Answering the Call by Judge Nathaniel R. Jones
An Autobiography of the Modern Struggle to End Racial Discrimination in America

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...Jones was reminded of the need to keep civil rights history alive for the media, Congress, and the judiciary. A forthright testimony by a witness to history.
-Kirkus

Synopsis

Answering the Call is an extraordinary eyewitness account from an unsung hero of the battle for racial equality in America—a battle that, far from ending with the great victories of the civil rights era, saw some of its signal achievements in the desegregation fights of the 1970s and its most notable setbacks in the affirmative action debates that continue into the present in Ferguson, Baltimore, and beyond.

Judge Nathaniel R. Jones’s pathbreaking career was forged in the 1960s: as the first African American assistant U.S. attorney in Ohio; as assistant general counsel of the Kerner Commission; and, beginning in 1969, as general counsel of the NAACP. In that latter role, Jones coordinated attacks against Northern school segregation—a vital, divisive, and poorly understood chapter in the movement for equality—twice arguing in the pivotal U.S. Supreme Court case Bradley v. Milliken, which addressed school desegregation in Detroit. He also led the national response to the attacks against affirmative action, spearheading and arguing many of the signal legal cases of that effort.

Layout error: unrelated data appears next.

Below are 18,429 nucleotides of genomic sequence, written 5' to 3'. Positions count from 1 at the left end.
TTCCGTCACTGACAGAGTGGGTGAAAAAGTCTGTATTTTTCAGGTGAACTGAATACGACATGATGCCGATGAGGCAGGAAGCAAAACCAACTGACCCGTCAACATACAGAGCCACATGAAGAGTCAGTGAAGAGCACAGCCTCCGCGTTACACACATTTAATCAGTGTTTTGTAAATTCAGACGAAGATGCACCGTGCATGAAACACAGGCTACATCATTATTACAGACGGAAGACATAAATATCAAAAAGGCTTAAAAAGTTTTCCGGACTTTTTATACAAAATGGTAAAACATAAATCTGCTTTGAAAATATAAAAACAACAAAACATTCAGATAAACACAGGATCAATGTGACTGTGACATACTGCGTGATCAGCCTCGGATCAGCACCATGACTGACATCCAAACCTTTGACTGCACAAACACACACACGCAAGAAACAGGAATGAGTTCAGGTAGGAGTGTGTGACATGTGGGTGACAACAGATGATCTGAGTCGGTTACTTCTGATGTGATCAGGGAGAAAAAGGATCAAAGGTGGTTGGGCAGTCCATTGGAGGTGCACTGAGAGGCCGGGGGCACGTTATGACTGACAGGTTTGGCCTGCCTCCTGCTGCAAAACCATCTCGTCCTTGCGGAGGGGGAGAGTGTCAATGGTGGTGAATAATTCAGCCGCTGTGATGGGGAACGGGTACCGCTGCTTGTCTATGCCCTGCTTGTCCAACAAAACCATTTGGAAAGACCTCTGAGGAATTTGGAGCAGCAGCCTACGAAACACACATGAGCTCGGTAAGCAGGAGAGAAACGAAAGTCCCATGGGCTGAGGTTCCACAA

Judge Jones's story is an essential corrective to the idea of a post-racial America—his voice and his testimony offering enduring evidence of the unfinished work of ending Jim Crow's legacy.
 

About Judge Nathaniel R. Jones

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Judge Nathaniel R. Jones was appointed to the U.S. Court of Appeals, Sixth Circuit, from which he retired in 2002. He lives in Cincinnati, Ohio. Evelyn Brooks Higginbotham is the Victor S. Thomas Professor of History and of African and African American Studies at Harvard University. She lives in Massachusetts.
 
Published May 17, 2016 by The New Press. 434 pages
Genres: Biographies & Memoirs, History, Law & Philosophy. Non-fiction
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on Feb 25 2016

...Jones was reminded of the need to keep civil rights history alive for the media, Congress, and the judiciary. A forthright testimony by a witness to history.

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